Island temporarily left without fire cover as Covid continues to affect the BFRS
Firefighters said Bermuda was temporarily left without fire coverage yesterday after one fire station was closed and firefighters from the two remaining stations responded to a blaze.
Three fire trucks and eight firefighters quickly extinguished the fire in Hamilton Parish, but a spokesman for the Fire Service Association said staffing shortages meant the incident left the service temporarily unable to respond to other calls.
The spokesman said yesterday: “With Port Royal Station being closed and this fire happening, it pulled resources from the Hamilton Station and the Clearwater Station, which left the entire island without coverage.”
But the Renee Ming, the Minister of National Security, said station closures caused by Covid-19 would not cause a lack of coverage.
Ms Ming said: “The BFRS is made up of highly trained, professional individuals who are more than capable of responding to incidents anywhere on the island in an efficient, rapid and safe manner.
“The trucks and EMT personnel can reposition across the island, in carefully selected locations, to ensure that coverage is maintained.”
A spokesman for the Bermuda Fire and Rescue Service said they had received a call about a brush fire on Crawl Point Lane East shortly after 9.30am.
“Upon arrival fire crews found an area of debris approximately 10 sq ft burning. The burn area had spread to an adjacent chicken coop.
“The fire was quickly extinguished by firefighters. The cause of the fire is under investigation.”
One fire truck was seen outside the Crawl Point Lane East property while two other trucks remained near the junction with North Shore Road.
The firefighters had begun to leave the area at about 10.45am.
An FSA spokesman said the number of trucks that respond to a call depend on the specifics of the fire.
He said: “If it is a brush fire, it depends on how big it is and if you need back-up.
“If it is a house fire, the protocol is usually two firefighters in and two firefighters out.
“When we have four people in a truck, you need the driver, who is also the pump operator, and the sergeant, who is in charge of the scene, and then you have two firefighters who will actually go into the fire.
“A second truck from an outlying station would come in with their sergeant and their driver and their two to go into after the other two come out.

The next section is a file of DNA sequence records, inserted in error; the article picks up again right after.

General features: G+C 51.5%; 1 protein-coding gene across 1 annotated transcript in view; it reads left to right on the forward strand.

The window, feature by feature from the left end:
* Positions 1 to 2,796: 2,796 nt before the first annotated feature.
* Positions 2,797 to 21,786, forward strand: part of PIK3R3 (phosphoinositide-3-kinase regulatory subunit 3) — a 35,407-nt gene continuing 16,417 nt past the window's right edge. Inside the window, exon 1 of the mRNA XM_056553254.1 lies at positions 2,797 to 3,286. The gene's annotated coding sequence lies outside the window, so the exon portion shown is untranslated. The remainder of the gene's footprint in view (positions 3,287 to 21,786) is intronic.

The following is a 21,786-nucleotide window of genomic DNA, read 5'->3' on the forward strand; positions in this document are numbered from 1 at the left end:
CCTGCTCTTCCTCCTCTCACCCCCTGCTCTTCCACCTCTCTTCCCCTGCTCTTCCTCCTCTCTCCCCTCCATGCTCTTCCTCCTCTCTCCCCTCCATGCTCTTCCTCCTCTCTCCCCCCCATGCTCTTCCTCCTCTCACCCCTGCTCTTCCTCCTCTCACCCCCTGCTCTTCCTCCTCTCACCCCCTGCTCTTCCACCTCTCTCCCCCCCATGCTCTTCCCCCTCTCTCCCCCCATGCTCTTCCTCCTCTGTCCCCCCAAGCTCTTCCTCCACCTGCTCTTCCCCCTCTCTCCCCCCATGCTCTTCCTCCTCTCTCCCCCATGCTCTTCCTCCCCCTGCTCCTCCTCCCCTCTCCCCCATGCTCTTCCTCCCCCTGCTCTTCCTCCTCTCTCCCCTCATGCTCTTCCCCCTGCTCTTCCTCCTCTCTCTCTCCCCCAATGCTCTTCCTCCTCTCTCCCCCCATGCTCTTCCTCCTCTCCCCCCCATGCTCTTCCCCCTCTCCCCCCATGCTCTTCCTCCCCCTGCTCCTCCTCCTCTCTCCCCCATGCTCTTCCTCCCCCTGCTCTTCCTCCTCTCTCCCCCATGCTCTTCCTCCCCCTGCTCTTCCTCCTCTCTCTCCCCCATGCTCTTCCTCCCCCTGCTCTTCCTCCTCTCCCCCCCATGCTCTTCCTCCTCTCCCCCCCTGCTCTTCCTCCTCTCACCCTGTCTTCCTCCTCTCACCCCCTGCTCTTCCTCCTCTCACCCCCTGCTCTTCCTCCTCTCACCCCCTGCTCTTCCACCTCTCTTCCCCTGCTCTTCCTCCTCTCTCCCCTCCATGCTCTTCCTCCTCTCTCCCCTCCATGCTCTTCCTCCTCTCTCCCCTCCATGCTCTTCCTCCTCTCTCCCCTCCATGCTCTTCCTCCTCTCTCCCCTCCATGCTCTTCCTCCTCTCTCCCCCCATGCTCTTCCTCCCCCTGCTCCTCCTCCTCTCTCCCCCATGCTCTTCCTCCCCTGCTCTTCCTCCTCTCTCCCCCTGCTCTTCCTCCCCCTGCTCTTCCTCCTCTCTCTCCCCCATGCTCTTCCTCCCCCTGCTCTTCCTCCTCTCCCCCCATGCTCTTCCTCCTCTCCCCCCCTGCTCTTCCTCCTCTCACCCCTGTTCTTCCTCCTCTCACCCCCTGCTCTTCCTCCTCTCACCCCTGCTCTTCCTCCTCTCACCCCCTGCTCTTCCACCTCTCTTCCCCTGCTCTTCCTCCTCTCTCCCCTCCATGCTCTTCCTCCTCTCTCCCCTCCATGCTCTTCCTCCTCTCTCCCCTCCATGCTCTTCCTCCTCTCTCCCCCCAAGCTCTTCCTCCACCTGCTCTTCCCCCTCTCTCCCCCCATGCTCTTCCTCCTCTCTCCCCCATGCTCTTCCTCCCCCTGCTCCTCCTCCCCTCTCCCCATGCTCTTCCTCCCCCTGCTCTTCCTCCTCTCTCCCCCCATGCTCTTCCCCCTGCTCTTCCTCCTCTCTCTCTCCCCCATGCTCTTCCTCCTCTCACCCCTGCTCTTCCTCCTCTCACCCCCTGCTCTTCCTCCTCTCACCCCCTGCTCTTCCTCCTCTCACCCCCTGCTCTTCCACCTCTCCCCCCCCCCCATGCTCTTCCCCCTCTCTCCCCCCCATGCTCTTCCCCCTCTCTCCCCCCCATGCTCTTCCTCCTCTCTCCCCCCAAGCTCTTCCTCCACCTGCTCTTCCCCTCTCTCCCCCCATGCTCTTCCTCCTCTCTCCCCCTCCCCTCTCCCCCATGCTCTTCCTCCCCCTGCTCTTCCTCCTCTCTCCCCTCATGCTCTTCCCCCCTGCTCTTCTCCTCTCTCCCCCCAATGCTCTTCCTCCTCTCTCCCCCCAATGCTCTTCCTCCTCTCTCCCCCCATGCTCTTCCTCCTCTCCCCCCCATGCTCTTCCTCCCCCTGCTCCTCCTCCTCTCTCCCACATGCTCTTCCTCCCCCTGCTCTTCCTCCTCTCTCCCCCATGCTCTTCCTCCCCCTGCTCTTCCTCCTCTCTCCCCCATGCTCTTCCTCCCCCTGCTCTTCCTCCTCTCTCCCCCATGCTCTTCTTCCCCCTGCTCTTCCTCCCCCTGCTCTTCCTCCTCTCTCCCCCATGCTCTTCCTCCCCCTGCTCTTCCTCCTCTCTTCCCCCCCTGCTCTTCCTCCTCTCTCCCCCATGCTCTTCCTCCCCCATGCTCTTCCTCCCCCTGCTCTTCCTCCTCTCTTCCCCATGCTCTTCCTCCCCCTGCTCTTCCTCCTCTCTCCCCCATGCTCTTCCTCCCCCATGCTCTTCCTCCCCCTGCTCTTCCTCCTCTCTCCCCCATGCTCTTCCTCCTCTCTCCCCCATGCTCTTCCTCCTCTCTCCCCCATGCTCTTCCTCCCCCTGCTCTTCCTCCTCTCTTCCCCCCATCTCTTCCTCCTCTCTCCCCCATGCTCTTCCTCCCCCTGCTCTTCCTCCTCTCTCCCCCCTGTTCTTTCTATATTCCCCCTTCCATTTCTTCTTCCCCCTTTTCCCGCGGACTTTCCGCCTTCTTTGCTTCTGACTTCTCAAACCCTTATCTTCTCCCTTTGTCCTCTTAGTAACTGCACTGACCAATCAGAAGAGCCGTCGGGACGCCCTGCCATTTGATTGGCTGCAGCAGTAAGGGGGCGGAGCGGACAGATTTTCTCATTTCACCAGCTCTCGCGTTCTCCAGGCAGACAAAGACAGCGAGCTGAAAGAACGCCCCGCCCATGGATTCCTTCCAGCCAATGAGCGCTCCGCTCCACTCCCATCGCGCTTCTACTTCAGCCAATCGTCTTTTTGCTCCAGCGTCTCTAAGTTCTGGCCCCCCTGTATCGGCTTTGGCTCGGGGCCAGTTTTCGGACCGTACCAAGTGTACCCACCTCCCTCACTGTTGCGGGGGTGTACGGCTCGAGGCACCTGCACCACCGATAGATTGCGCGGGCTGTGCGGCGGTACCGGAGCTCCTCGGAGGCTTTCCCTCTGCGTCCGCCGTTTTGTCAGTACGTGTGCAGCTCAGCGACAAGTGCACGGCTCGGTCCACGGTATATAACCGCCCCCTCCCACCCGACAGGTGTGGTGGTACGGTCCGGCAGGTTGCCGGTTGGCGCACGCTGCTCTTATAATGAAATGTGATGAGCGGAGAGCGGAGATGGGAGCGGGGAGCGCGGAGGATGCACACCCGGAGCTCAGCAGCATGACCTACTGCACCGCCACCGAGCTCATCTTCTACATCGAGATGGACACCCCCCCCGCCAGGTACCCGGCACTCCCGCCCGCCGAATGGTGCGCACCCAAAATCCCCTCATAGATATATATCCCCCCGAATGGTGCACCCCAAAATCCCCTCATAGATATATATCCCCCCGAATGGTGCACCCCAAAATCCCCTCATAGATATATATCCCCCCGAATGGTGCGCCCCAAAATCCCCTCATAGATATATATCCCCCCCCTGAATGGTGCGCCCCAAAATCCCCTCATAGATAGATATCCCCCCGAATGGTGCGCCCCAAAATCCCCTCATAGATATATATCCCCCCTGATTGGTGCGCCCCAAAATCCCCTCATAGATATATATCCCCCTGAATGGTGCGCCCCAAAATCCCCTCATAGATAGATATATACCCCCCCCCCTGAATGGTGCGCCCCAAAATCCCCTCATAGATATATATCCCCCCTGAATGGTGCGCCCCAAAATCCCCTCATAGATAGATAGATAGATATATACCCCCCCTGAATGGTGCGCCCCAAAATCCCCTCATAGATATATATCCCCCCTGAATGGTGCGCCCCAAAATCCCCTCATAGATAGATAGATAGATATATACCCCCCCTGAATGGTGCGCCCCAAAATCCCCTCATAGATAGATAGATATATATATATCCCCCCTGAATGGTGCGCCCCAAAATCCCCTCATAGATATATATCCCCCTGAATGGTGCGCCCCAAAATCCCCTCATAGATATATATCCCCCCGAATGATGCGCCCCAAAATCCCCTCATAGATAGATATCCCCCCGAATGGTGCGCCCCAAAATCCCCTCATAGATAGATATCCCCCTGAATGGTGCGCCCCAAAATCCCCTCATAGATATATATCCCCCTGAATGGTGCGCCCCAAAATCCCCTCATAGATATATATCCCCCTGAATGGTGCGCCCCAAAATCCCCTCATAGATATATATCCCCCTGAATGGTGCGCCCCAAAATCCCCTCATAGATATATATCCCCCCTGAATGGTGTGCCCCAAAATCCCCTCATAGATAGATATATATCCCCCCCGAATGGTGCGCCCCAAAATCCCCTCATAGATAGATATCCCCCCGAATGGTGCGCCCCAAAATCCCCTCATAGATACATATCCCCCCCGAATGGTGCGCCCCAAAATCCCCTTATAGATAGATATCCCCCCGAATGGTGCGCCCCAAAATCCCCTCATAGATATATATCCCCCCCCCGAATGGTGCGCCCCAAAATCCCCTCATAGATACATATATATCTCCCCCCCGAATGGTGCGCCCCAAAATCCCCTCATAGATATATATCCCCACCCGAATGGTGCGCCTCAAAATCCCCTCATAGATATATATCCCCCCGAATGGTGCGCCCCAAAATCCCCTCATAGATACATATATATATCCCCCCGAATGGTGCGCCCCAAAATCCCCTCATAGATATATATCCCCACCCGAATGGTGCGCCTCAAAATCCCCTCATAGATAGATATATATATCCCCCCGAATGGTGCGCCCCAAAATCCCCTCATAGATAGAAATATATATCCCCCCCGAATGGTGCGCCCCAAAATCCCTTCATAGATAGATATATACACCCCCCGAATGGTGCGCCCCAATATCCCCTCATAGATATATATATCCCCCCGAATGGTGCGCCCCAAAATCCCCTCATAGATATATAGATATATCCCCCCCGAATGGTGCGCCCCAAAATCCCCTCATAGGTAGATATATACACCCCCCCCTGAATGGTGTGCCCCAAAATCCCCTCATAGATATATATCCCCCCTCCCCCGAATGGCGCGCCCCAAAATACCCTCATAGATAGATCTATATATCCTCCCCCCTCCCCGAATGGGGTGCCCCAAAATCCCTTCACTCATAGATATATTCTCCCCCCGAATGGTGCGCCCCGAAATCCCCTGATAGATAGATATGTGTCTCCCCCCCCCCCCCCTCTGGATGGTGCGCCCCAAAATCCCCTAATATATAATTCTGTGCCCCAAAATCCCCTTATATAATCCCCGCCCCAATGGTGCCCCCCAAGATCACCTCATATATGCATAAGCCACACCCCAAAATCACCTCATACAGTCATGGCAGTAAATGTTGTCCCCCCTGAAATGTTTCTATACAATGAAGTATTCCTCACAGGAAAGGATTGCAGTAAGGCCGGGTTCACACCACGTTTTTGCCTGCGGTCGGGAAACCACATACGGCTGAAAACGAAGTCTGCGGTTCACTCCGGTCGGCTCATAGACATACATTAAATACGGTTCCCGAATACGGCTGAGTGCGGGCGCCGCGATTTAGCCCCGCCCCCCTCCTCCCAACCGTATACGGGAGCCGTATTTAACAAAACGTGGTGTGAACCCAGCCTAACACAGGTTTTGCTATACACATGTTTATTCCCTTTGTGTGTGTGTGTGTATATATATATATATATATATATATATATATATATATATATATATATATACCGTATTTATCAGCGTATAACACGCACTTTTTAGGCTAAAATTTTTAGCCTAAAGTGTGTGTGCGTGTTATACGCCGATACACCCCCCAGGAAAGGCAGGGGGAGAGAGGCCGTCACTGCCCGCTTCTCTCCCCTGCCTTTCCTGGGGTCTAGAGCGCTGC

“There are always people inside, and there are always people who are back-up for those who are in.”
The Ministry of National Security was asked a series of questions by The Royal Gazette about issues related to staffing levels within the fire service.
· Can the minister confirm how many BFRS firefighters have been out of work this past week because of Covid-19 (either because they are Covid-positive or have had close contact with someone who was)?
· When is the fire service expected to be fully staffed?
· Is it anticipated that there will be future temporary closures of any of the island’s fire stations?
· Is there a contingency plan to ensure that the fire service will not be further impacted by Omicron or future waves of Covid-19?
· Can the minister confirm what impact the temporary closure of the Clearwater Fire Station and the Port Royal Fire Station this weekend had on emergency response times?
· According to the Budget, there were five vacant firefighter positions – is there any plan to fill those vacancies, and would those positions be sufficient to prevent staff shortages?
· What is being done to address future shortages of firefighters given the number of firefighters expected to retire in the coming years?
The FSA said earlier this week that the latest wave of Covid-19 had left 35 firefighters – more than half of the service’s personnel – unable to work, which resulted in temporary closures of both Port Royal and Clearwater fire stations over the weekend.
Staff shortages had also hindered the Clearwater station’s ability to operate an ambulance, which the FSA said had caused longer response times for those in the East End.
The FSA has warned that while some staff are expected to return to work this week, more firefighters would still be needed to ensure uninterrupted service.
Ms Ming admitted last year that the island’s emergency services were plagued by staff shortages, dilapidated buildings and ageing equipment.
Yesterday, Ms Ming said she had met with the Senior Command of the Bermuda Fire and Rescue Service about the issues facing firefighters.
Afterwards the minister issued a statement saying: “I would like to update the public on the current status of the Bermuda Fire and Rescue Service, but first I want to express my gratitude for their tireless work during this most recent outbreak and indeed throughout the pandemic.
“I can report that the BFRS’s current staffing situation, while unfortunate, is not dissimilar to what is being experienced community-wide in both the public and private sector.
“The senior leadership of the fire service is conducting continuous risk assessments to ensure that the island is fully covered at all times. The public can be assured that all calls to the emergency services will be answered and responded to.
“I understand that when it is reported that a station is ‘closed’, it creates the impression that the service is somehow unable to perform their duties. That is simply not the case.”
She urged anyone in need of urgent assistance to call 911, adding: “Your call will be answered, and your emergency will be dealt with.”